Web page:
Over the last few years John and Susan have worked with Waikato Regional Council to develop an environmental programme. They have built dams to capture sediment from an 80ha hill block, planted 30,000 natives, fenced wetland areas to exclude stock, planted native wetland species, retired 13ha of marginal land and established a high potency manuka plantation in a joint venture with Comvita.
A green flood wash system and a weeping wall have been established on the feed pad to enable solids to be used preplanting on maize blocks. Effluent rain guns fertilise the dairy unit and digital monitoring measures water consumption, soil temperature, soil moisture and rainfall on the farm.
Trees abundant on Canterbury farms
Dairy farmers John and Cara Gregan have completed extensive tree planting on hillsides and unproductive areas of their two South Canterbury farms which milk 1000 cows across two unirrigated properties.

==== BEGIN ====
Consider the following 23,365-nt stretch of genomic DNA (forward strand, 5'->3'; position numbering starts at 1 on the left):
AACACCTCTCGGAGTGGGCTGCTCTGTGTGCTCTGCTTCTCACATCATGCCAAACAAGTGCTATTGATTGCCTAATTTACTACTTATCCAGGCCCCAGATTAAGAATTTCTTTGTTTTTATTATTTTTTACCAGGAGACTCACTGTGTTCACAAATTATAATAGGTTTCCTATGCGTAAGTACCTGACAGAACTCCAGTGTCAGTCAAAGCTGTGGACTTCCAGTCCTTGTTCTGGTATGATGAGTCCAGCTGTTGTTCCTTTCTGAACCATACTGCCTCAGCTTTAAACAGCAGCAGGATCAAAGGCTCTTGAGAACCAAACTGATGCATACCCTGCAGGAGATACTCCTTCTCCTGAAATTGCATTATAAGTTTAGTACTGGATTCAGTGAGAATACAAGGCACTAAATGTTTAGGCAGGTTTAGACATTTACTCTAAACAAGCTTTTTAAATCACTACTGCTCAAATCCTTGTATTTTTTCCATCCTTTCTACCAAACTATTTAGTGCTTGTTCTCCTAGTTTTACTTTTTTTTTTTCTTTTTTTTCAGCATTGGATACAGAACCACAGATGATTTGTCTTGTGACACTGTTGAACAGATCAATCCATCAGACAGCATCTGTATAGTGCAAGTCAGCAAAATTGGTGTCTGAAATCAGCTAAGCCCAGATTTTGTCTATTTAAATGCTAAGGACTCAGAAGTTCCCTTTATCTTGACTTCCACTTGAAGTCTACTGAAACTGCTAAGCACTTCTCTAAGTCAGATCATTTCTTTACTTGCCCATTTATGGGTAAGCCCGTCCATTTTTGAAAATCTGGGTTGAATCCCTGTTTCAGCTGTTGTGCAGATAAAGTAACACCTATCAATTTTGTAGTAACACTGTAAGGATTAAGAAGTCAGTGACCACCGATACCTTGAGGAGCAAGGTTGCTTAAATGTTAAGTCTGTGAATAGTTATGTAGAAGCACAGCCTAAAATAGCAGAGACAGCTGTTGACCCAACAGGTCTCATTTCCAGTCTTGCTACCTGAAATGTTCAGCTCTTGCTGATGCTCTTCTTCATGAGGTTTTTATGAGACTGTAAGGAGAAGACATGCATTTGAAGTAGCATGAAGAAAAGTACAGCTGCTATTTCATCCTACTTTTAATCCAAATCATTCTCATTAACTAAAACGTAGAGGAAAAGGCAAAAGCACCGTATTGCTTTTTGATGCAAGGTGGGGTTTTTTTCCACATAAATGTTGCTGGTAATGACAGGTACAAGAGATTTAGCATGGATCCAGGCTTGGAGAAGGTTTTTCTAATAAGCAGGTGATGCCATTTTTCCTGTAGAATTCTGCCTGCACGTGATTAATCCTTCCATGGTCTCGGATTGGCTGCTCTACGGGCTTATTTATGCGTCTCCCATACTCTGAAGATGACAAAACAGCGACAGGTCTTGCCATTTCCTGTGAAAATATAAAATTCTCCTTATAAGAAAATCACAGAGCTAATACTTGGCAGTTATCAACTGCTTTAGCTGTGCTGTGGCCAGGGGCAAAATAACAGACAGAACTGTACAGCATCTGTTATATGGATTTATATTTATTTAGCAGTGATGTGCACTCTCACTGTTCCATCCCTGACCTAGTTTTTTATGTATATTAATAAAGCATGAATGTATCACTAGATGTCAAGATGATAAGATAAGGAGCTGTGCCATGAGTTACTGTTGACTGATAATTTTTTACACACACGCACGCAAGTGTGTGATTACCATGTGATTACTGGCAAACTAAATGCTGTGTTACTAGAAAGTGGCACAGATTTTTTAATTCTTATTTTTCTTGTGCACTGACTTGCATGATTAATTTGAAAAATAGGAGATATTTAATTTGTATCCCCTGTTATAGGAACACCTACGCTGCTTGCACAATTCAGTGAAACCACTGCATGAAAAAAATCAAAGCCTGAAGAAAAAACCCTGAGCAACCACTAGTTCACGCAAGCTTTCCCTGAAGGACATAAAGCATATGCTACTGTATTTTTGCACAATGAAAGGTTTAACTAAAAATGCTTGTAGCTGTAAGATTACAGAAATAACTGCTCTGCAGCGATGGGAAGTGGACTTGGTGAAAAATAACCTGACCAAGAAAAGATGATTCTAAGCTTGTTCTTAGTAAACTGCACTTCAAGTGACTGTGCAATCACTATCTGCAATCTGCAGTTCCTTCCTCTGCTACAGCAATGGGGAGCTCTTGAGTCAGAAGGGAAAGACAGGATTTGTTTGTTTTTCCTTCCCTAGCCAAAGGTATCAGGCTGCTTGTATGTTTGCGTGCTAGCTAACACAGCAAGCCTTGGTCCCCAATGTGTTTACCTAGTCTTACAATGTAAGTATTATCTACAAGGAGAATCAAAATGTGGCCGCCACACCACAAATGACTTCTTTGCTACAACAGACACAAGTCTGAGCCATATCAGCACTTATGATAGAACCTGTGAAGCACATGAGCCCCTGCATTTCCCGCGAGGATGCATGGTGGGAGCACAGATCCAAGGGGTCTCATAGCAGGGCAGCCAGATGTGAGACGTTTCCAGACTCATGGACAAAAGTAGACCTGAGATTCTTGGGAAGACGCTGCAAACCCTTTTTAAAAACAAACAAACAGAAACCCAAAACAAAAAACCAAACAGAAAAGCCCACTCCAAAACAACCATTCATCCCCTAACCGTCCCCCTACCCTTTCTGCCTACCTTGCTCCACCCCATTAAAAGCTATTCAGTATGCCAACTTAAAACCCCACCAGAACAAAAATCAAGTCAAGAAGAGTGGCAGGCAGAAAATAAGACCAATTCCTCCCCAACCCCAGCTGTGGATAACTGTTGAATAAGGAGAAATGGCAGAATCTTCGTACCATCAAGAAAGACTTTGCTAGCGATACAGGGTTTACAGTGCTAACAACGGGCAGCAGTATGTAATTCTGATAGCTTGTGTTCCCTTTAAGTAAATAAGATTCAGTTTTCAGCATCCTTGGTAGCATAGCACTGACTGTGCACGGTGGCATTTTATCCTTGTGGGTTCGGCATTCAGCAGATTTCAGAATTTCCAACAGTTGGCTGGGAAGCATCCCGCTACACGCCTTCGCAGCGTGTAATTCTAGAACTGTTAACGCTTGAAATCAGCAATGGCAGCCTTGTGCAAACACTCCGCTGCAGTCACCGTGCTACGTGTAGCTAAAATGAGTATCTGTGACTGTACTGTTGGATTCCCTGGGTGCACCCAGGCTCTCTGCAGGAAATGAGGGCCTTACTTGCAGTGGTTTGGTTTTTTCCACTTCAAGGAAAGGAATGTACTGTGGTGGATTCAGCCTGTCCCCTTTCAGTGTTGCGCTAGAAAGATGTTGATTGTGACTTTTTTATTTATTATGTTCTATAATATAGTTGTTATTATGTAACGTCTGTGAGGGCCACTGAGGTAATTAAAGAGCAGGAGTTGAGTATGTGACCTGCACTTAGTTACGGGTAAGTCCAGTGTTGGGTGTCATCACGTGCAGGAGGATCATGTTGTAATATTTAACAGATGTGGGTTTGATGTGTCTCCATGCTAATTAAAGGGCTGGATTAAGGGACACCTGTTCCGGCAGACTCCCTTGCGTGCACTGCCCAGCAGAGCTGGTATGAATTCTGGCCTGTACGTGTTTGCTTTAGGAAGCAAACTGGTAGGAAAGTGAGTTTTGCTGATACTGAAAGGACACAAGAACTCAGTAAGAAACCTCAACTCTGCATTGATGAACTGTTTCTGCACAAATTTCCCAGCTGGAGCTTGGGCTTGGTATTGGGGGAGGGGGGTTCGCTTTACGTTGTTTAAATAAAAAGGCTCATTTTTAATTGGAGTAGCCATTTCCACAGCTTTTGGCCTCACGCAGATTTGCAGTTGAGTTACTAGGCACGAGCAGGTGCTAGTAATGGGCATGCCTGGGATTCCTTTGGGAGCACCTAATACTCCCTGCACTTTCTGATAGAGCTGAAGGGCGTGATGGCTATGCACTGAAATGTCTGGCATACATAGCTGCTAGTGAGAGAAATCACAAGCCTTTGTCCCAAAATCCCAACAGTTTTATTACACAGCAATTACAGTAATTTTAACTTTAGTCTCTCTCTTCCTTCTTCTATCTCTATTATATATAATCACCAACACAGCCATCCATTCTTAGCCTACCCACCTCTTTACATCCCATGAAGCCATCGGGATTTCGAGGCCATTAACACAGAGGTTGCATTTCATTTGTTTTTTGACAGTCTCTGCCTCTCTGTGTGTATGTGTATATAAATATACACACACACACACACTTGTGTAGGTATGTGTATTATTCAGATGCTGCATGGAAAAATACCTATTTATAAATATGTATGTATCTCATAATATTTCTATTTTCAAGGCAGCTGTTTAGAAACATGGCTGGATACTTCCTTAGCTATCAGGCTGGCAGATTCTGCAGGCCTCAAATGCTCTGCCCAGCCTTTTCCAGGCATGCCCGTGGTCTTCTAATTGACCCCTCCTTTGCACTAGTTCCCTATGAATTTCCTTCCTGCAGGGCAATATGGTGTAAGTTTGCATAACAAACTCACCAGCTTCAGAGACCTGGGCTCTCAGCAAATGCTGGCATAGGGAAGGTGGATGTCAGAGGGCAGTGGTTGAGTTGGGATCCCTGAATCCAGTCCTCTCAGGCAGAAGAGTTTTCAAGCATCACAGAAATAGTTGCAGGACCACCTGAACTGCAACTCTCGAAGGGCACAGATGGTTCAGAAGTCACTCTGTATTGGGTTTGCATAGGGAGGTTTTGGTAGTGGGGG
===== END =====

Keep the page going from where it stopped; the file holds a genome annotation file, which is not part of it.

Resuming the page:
Owned by family for more than 100 years, John’s 330ha home farm has been gradually planted over many years and is now home to more than 40ha pine and native trees, and they have put 5ha of native bush into the QEII National Trust. After its purchase 10 years ago, the second farm was converted from sheep and beef and its waterways fully riparian planted.
“The home farm also has about five hectares of wetland. We have learnt more about the environmental potential of wetlands to improve water quality and enhance the biodiversity values of the area in the last few years, and have fenced and planted them all with flaxes and native grasses. Totara have also been planted on farm,” says John.